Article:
Looking for Bobbie Franks

Wolf Lake has been a convenient dumping ground for bodies for quite some time.  Some time ago I went looking for the spot where Bobby Franks’ body was found.  The murderers, who were convinced they had such unusually high IQs that they could get away with the perfect crime, kidnapped and murdered a small boy, and stuffed his body in a culvert on the north side of the lake. They were defended by the notorious evolutionist and criminal lawyer Clarence Darrow, of Inherit the Wind fame, a childhood hero of mine. Other bodies have also appeared here, the spot being isolated and convenient to anyone from Indiana or Illinois who wants be unobserved.  There were several prostitutes’ bodies found on the south end of the lake, and the body of gang leader Jeff Fort’s son found in the lake itself.

On arriving at the lake I found a pair of smashed glasses on the side of the road.  An auspicious sign.  One of Bobby Franks’ murderers dropped his glasses near the body, which led to solving the crime.  People are still dropping their glasses at this lake.  I felt sure I would get closer to discovering the truth today.

This causeway I had seen identified somewhere on the web as leading to the culvert under the railroad where the body was discovered. I had walked out on the causeway and photographed it before, but I can’t seem to find the pictures now. The little bridge looked fairly new and was not concealed at all.

But today the causeway was closed for hunting season. Far be it from me to intrude where folks are firing off bullets.

But you can see that it wouldn’t be too hard to drive out onto this causeway, if it was open. And the body was driven from the Hyde Park neighborhood just north of here, where Obama now has his mansion, and dumped from a car.

I continued to walk around the lake, to see if the road around the north end of the lake was closed for hunting as well.

It was.

But I met another person carrying a camera who was just leaving the area, and who offered the information that there was no hunting on that particular day. A retired police type person who had been a history major. Eureka.

Then I find out a very useful bit of information. the causeway didn’t exist in 1925. If the murderers were to dump the body by the railroad tracks, they could only have used the road on the north side of the lake.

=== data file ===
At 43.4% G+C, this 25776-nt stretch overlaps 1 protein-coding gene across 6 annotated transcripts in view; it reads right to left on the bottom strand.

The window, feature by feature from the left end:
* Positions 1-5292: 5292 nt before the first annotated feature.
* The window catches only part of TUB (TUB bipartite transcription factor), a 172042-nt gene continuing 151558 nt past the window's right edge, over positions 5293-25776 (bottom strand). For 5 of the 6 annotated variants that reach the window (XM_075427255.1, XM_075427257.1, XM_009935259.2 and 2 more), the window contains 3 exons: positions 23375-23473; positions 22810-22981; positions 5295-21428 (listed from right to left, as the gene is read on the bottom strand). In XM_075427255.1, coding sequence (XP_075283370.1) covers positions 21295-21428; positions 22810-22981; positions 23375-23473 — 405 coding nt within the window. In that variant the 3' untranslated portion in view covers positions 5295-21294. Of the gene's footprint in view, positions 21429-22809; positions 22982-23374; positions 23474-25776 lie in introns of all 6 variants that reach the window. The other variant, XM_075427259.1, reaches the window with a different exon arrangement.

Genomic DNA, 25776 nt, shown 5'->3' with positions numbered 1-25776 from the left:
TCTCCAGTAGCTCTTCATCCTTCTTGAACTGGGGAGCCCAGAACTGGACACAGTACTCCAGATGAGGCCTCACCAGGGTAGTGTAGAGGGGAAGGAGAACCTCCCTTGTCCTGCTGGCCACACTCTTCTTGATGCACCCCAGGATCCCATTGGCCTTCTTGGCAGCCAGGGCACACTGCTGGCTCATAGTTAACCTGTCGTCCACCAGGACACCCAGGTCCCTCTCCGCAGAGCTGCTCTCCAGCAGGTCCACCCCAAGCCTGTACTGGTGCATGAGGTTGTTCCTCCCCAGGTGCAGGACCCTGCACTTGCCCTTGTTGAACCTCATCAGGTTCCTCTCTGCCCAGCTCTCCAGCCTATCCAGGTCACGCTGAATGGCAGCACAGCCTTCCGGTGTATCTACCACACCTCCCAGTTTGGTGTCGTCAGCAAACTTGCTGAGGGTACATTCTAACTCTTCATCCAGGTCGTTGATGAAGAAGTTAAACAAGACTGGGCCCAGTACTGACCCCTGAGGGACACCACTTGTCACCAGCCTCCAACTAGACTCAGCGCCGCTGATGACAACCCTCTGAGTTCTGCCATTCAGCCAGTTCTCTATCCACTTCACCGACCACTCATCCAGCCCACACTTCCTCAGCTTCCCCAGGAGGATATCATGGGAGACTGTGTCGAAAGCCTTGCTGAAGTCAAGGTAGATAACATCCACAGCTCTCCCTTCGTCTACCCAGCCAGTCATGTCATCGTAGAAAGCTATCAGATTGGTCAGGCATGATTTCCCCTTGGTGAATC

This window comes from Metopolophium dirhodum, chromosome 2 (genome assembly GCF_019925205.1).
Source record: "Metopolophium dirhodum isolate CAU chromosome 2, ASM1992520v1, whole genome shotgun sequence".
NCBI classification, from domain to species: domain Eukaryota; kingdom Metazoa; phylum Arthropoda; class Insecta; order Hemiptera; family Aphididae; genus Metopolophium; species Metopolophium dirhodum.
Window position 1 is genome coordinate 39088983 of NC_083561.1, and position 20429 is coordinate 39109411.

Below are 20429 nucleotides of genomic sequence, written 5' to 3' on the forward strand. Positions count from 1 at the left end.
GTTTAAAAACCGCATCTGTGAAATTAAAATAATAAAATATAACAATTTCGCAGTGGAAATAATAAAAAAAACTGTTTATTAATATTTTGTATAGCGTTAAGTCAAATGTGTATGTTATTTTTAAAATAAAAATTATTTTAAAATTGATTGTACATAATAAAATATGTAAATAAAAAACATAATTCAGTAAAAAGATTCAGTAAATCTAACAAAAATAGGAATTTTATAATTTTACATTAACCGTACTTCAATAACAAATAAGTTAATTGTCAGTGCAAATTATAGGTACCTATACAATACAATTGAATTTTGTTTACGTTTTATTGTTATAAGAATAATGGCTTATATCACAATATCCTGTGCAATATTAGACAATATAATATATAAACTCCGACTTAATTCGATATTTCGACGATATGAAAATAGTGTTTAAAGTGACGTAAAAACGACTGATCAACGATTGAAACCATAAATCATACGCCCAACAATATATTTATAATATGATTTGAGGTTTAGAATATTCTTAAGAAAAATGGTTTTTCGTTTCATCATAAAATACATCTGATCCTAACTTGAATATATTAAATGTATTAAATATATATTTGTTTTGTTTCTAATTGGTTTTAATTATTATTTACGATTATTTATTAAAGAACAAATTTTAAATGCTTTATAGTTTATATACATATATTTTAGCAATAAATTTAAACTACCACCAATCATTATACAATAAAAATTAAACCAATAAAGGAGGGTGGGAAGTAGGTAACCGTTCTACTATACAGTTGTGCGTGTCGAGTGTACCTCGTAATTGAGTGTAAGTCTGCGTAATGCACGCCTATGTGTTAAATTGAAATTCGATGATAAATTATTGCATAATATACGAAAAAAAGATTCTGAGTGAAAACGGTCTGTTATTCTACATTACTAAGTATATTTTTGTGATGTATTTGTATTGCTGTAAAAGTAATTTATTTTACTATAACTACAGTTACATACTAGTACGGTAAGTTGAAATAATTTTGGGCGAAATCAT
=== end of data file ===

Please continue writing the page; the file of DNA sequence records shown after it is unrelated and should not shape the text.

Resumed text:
I walked down the road as far as the outhouses (closed for the season), then, since the live-in park ranger happens to know me, and I thought it might be embarrassing to try to explain to him what I was doing there in a closed area, decided not to take the open road all the way to the railroad tracks.

A short path leads upward…

… to a wooded trail that parallels the lake.

Eventually the path comes out into a clearing paved with concrete, the remnants of the Nike missile bunkers from WWII post-WWII.

Finally the trail ends at the railroad tracks, the boundary between Illinois and Indiana. On some maps it looks like there is supposed to be water in this area, but you can see that although the land is low, it’s perfectly dry. Could there once have been a culvert here?

A short walk leads back to the road, now under partial cover of some trees, and a large white railroad crossing sign. The retired police officer said the culvert had been just beyond the bend in the road, where the water flowed into the lake, but no water flows now. In fact, the lake has been reversed, and now the water flows out through Indian Creek to the west. But in those days everything had been different. And there had been a racetrack circling the lake. I walk to the lake and look at the unbroken north shore of the Illinois side of the lake.

Then I follow the road into Indiana, where it divides the lake again (above). A much more interesting shoreline. Could the Chicago police have gotten over-zealous in their desire to nab the criminals, found the body on this shoreline, then moved it over the state line? Doesn’t seem likely, right? So where was the culvert, then?

Here is the Illinois side of the north shore again, this time from the shoreline looking west towards the white railroad crossing sign (above) and again from the road (below):

As I return by the lakeside road, it seems to me like I didn’t really find anything.

Until I saw these guys.


2 Responses to “Looking for Bobbie Franks”

  1. Canehan Says:

    Nike missiles in WWII ? Don’t you mean the Cold War ? Absolutely love the deer – we have then in our nearby forest in France, but they are very shy, correctly, giving the French passion for hunting which mathces that of the US.

  2. Nijma Says:

    Hmm, project started in 1944, first built in 1953, obsolete by 1965 on account of Soviet ICBMs.

    Eeek! They had nukes. Wonder what’s the half-life of my neighborhood C-44 installation.

    The deer seemed completely unafraid of me and my camera. They let me walk all around them and I got a couple of nice videos of them grazing. I am told they are in mating season right now and the females will form herds for the winter.

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